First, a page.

Lodge a civil claim with the Magistrates Court
You can lodge a civil claim in the Magistrates Court if you want to start a court action to recover money owed to you. This is often called suing, or civil litigation.
If you want to recover something other than money, you should get legal advice.
Who can use this form?
You can use this form to complete a civil claim up to $150,000. If the amount you are claiming is more than $150,000 (or $25,000 or less), read the information below on other ways to lodge a claim.
You can use this form if you are:
- an individual, a business or a litigation guardian acting on behalf of a trust or deceased estate
- the solicitor or lawyer for one of those parties.
The person or entity making the claim is known as the plaintiff. The person or entity being sued is known as the defendant.
You can only use this form for claims you want to lodge at the Brisbane Magistrates Court.
How to complete this form
To complete this form you need to provide a short description of the facts of the claim (known as a statement of claim).
Your statement of claim should include:
- the date(s) and place the debt happened
- the amount you're claiming and how it was worked out
- why you're owed the money (e.g. liquidated debt, damages, negligence, etc.)
- the interest you're claiming (if any) and how it was calculated—you can calculate interest using the courts’ interest calculator
- the costs you're claiming (if any).
How to lodge your claim
To lodge your claim you need to download, print and sign your completed claim and statement of claim and lodge them (in person or by post) at the Brisbane Magistrates Court. You must lodge your originals and 2 copies for each of the defendants.
You must meet any deadlines for lodging your claim, which may be required by law. You should get legal advice to make sure you meet any deadlines.
You must pay a filing fee when you lodge your claim. The fee may be claimable as costs and can be included in your claim.
Service of documents
Once you have lodged your claim and paid the filing fee, the court registry will return sealed copies to you.
You must give (or serve) a sealed copy to each of the defendants within 12 months of filing it. You can do this yourself, or employ a commercial agent, process server or enforcement officer to do it for you.
You can find contact details for commercial agents and process servers in the yellow pages. Court staff can give you the names of enforcement officers.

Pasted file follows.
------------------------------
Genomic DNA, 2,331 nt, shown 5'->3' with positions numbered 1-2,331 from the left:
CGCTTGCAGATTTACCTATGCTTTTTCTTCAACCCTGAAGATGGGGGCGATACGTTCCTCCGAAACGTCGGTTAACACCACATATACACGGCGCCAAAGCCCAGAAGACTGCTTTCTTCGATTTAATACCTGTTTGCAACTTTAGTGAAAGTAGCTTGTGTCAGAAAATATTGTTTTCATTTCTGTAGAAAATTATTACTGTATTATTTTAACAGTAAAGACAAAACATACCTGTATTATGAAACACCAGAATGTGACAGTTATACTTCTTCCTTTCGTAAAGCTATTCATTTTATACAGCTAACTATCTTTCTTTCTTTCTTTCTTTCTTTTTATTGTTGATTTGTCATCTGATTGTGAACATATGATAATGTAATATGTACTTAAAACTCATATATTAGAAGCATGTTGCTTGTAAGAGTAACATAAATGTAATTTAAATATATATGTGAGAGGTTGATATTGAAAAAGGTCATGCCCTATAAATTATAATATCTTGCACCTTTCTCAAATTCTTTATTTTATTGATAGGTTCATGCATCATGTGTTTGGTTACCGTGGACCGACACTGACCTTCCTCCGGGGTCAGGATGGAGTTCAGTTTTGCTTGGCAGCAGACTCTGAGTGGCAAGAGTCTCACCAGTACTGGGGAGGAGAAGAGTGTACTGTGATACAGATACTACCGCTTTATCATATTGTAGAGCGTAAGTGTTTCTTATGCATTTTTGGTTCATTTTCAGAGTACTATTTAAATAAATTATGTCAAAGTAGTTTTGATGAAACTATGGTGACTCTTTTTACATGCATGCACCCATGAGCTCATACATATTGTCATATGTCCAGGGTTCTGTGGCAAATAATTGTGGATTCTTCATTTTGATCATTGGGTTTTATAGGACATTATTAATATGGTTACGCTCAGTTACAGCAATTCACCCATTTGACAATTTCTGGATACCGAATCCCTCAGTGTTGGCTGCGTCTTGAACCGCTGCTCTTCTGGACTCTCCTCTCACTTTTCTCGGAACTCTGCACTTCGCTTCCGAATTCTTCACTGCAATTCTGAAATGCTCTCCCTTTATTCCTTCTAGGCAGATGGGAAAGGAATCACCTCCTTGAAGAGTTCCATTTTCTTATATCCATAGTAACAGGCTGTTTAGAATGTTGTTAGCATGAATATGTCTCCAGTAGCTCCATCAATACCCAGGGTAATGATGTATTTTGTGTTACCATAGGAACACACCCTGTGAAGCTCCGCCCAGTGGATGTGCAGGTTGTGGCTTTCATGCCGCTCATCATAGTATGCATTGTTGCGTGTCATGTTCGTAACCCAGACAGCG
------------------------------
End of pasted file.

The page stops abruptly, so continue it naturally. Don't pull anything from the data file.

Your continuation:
Some fees you pay to serve the documents may be claimable as costs and can be included in your claim. If you’re unsure about the amount you can claim, contact the Magistrates Court.
What happens next?
If the defendant pays the amount of your claim, the matter will end.
Otherwise, the defendant has 28 days from receiving your claim to lodge documents to defend it. Then your matter may need to go to court to be heard and decided. There are steps you must take before your matter can be listed for a hearing.
If the defendant doesn’t lodge documents to defend the claim, you’ll need to apply to the court to have the matter finalised in your favour.
Contact the Magistrates Court for more information.
Other ways to lodge a claim
Debts up to $25,000
If your claim is $25,000 or less, it may be better to lodge it with the Queensland Civil and Administrative Tribunal (QCAT). The QCAT minor civil disputes process is simpler, quicker and cheaper as it doesn’t involve lawyers or legal fees.
Debts over $150,000
Complete a hard copy form
You should get legal advice before starting this court action if you’re unsure about your legal rights, have any questions about the law, or want to know if your claim may succeed.
Magistrates court registry staff can help you with procedural information to do with your claim, but cannot give legal advice.
You can lodge your claim without using a lawyer, but the defendant can employ a lawyer to defend the claim. If that happens and your claim is not successful, you will most likely be ordered to pay the defendant’s lawyer’s fees, which could be expensive.
Read more about legal advice vs procedural information.
Contact a magistrates court.